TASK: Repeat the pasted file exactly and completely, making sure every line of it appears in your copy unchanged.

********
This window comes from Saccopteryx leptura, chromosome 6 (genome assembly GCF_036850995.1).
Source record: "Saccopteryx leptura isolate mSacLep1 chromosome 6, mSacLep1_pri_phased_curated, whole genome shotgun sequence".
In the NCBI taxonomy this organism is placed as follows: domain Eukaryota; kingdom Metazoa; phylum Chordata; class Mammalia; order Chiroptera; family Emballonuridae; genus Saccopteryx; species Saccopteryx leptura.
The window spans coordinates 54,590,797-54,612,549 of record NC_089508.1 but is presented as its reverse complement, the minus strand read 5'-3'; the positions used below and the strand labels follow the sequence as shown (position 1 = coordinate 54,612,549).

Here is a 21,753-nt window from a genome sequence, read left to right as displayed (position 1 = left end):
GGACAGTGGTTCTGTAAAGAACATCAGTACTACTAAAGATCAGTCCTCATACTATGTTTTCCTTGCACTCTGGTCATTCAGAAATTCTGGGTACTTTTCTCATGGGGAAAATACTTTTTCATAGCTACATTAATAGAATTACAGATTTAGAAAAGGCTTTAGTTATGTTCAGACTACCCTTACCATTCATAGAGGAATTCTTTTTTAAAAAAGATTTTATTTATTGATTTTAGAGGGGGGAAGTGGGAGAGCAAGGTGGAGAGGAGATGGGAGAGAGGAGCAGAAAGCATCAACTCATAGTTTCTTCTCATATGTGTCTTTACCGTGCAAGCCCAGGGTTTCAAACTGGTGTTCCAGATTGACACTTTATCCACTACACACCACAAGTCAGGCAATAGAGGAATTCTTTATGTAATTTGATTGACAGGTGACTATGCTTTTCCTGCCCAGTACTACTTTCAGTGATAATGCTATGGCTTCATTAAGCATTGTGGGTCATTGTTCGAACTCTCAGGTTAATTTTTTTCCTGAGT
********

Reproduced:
This window comes from Saccopteryx leptura, chromosome 6 (genome assembly GCF_036850995.1).
Source record: "Saccopteryx leptura isolate mSacLep1 chromosome 6, mSacLep1_pri_phased_curated, whole genome shotgun sequence".
In the NCBI taxonomy this organism is placed as follows: domain Eukaryota; kingdom Metazoa; phylum Chordata; class Mammalia; order Chiroptera; family Emballonuridae; genus Saccopteryx; species Saccopteryx leptura.
The window spans coordinates 54,590,797-54,612,549 of record NC_089508.1 but is presented as its reverse complement, the minus strand read 5'-3'; the positions used below and the strand labels follow the sequence as shown (position 1 = coordinate 54,612,549).

Here is a 21,753-nt window from a genome sequence, read left to right as displayed (position 1 = left end):
GGACAGTGGTTCTGTAAAGAACATCAGTACTACTAAAGATCAGTCCTCATACTATGTTTTCCTTGCACTCTGGTCATTCAGAAATTCTGGGTACTTTTCTCATGGGGAAAATACTTTTTCATAGCTACATTAATAGAATTACAGATTTAGAAAAGGCTTTAGTTATGTTCAGACTACCCTTACCATTCATAGAGGAATTCTTTTTTAAAAAAGATTTTATTTATTGATTTTAGAGGGGGGAAGTGGGAGAGCAAGGTGGAGAGGAGATGGGAGAGAGGAGCAGAAAGCATCAACTCATAGTTTCTTCTCATATGTGTCTTTACCGTGCAAGCCCAGGGTTTCAAACTGGTGTTCCAGATTGACACTTTATCCACTACACACCACAAGTCAGGCAATAGAGGAATTCTTTATGTAATTTGATTGACAGGTGACTATGCTTTTCCTGCCCAGTACTACTTTCAGTGATAATGCTATGGCTTCATTAAGCATTGTGGGTCATTGTTCGAACTCTCAGGTTAATTTTTTTCCTGAGT